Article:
Thursday, 9 September 2010

More Practice

We had an amusing start to today, when a little GRP cruiser ('Bizet') with a 'full steam ahead' merchant at the helm, overtook us at maximum speed down the lock cut. The bow wave was about a foot high. He then moored right in the middle of the layby, where he had to wait for the gates to open. The lock keeper waved us in first, and Mr Bizet took that as a cue to fire up his own engine and attempt to pile in at the same time. The lock keeper waved at him to stop, and go back. Oh, how we enjoyed that little moment.

Mister BizetHe then let his wife drive, and she ended up graunching the boat against the lock walls, in reverse. When the gates opened, he had to wait for us to leave first. Which also felt sweet. And the last we saw of him, he was zig-zagging off down the river, trying to overtake everything in his path, without crashing into the overhanging trees of the islands.

BuzzardSaw a pair of Buzzards at Cliveden. Red Kites are bigger, rarer, and more visually impressive. But they don't make the same sound as a Buzzard, which ranks in my top ten 'nature sounds'. They also seem to be able to glide for much longer than Red Kites. We saw them all the time in Devon, a familiar and welcome sight. But they are scarcer around here. Maybe Red Kites eat them.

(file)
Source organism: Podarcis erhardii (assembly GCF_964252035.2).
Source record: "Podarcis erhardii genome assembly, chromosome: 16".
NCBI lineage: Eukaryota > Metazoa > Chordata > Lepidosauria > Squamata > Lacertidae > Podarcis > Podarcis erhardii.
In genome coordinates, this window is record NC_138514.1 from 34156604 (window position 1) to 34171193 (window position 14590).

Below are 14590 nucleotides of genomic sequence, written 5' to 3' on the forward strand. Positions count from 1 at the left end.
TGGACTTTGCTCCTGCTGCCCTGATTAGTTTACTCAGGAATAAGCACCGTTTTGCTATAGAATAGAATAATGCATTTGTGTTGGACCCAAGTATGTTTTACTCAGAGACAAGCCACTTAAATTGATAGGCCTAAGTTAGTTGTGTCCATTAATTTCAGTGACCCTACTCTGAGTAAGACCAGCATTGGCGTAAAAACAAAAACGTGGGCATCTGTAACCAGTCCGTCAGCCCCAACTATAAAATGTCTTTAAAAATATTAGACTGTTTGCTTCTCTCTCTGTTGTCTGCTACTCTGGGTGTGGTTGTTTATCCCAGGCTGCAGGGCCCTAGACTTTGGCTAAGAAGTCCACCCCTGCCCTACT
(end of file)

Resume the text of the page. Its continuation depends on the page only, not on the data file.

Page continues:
Woodland PathRammed the bank again, successfully. And had a nice walk around the woods in the sunshine, despite having whammed my shin with the sledgehammer. Hitting my shins with the sledgehammer, was number one reason for not considering a sledgehammer. But the ease that you can ram the pins into the ground, won out in the end. But to the people who say, "Will you be getting yourself a chain saw?". The answer is "NO!".
Carved Wooden ManSlipper Launch River CruisesThe scenic routeOn the way back through Cookham lock (which we had to operate ourselves again), Mr "I've been boating since the seventies" advised us to tie up with the stern rope first. From the flybridge of his rather large cruiser, with bowthrusters. Doesn't make much sense to me, as the blunt end is where the engine sits. In our admittedly limited experience, it's not been good for us to leave the boat's unpowered bits flapping about, and we've been tying it down as soon as possible. And then swinging the stern around with the engine. But we nodded politely and thanked him for his 'wisdom'.

All summer, we've seen cruisers tie up at the Bourne End jetty. It's invariably the white gloved wives and girlfriends who lasso the bollards and cleats.... from the front.

No comments:

Post a Comment